2,6-Dichlorobenzamide (BAM) is a metabolite of the herbicide 2,6-dichlorobenzonitrile (dichlobenil), and a prominent groundwater contaminant. Observable compound-specific isotope fractionation during BAM formation - through transformation of dichlobenil by Rhodococcus erythropolis DSM 9685 - was small. In contrast, isotope fractionation during BAM degradation - with Aminobacter sp. MSH1 and ASI1, the only known bacterial strains capable of mineralizing BAM - was large, with pronounced carbon (ε C = -7.5% to -7.8%) and nitrogen (εN = -10.7% to -13.5%) isotopic enrichment factors. BAM isotope values in natural samples are therefore expected to be dominated by the effects of its degradation rather than formation. Dual isotope slopes Δ (= Δδ15N/Δδ13C ≈ εN/εC) showed only small differences for MSH1 (1.75 ± 0.03) and ASI1 (1.45 ± 0.03) suggesting similar transformation mechanisms of BAM hydrolysis. Observations are in agreement with either a tetrahedral intermediate promoted by OH- or H3O+ catalysis, or a concerted reaction mechanism. Therefore, owing to consistent carbon isotopic fractionation, isotope shifts of BAM can be linked to BAM biodegradation, and may even be used to quantify degradation of this persistent metabolite. In contrast, nitrogen isotope values may be rather indicative of different sources. Our results delineate a new approach to assessing the fate of BAM in the environment.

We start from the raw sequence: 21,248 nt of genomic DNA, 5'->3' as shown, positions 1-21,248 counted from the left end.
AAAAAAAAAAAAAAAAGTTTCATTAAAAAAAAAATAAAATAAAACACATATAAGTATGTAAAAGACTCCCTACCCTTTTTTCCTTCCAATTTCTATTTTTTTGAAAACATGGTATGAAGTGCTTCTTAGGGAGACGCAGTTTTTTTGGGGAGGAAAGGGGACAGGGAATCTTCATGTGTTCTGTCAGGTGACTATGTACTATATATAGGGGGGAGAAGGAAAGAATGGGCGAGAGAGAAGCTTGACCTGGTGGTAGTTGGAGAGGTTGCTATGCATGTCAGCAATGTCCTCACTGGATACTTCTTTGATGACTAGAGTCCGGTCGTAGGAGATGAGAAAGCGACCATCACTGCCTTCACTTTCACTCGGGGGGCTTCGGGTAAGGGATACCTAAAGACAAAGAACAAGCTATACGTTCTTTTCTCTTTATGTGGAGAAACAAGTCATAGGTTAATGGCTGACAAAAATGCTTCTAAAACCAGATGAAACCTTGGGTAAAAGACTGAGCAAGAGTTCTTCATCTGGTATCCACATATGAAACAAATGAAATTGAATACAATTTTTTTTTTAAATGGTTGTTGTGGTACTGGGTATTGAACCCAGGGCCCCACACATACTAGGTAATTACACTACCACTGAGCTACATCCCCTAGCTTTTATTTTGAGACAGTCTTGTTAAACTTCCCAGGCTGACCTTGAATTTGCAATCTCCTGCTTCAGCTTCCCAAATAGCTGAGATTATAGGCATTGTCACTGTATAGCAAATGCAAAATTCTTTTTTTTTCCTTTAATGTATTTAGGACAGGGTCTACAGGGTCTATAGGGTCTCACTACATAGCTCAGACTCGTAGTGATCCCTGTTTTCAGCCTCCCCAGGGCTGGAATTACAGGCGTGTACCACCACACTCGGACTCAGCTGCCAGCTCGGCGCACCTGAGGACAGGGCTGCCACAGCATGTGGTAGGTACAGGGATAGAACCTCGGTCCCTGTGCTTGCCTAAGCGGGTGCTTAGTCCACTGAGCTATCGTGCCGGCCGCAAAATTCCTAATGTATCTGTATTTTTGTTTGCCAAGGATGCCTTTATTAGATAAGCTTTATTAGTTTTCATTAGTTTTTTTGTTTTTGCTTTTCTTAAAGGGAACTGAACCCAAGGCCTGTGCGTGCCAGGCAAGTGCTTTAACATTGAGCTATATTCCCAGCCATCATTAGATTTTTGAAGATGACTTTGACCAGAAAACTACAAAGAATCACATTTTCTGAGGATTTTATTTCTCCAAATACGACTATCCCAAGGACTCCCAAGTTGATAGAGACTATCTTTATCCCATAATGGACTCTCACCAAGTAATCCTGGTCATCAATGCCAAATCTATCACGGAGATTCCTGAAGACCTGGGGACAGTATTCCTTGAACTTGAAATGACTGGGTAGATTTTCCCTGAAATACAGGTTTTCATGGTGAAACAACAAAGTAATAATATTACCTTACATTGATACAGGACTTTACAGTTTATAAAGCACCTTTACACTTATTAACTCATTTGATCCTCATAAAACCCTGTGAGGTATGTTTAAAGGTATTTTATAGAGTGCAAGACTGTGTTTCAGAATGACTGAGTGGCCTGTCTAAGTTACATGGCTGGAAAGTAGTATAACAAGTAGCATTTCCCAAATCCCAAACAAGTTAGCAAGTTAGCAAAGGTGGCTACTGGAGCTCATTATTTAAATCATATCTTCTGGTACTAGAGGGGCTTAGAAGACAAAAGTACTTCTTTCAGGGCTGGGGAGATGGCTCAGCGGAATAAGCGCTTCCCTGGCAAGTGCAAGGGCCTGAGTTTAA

- Programområde 2: Vandressourcer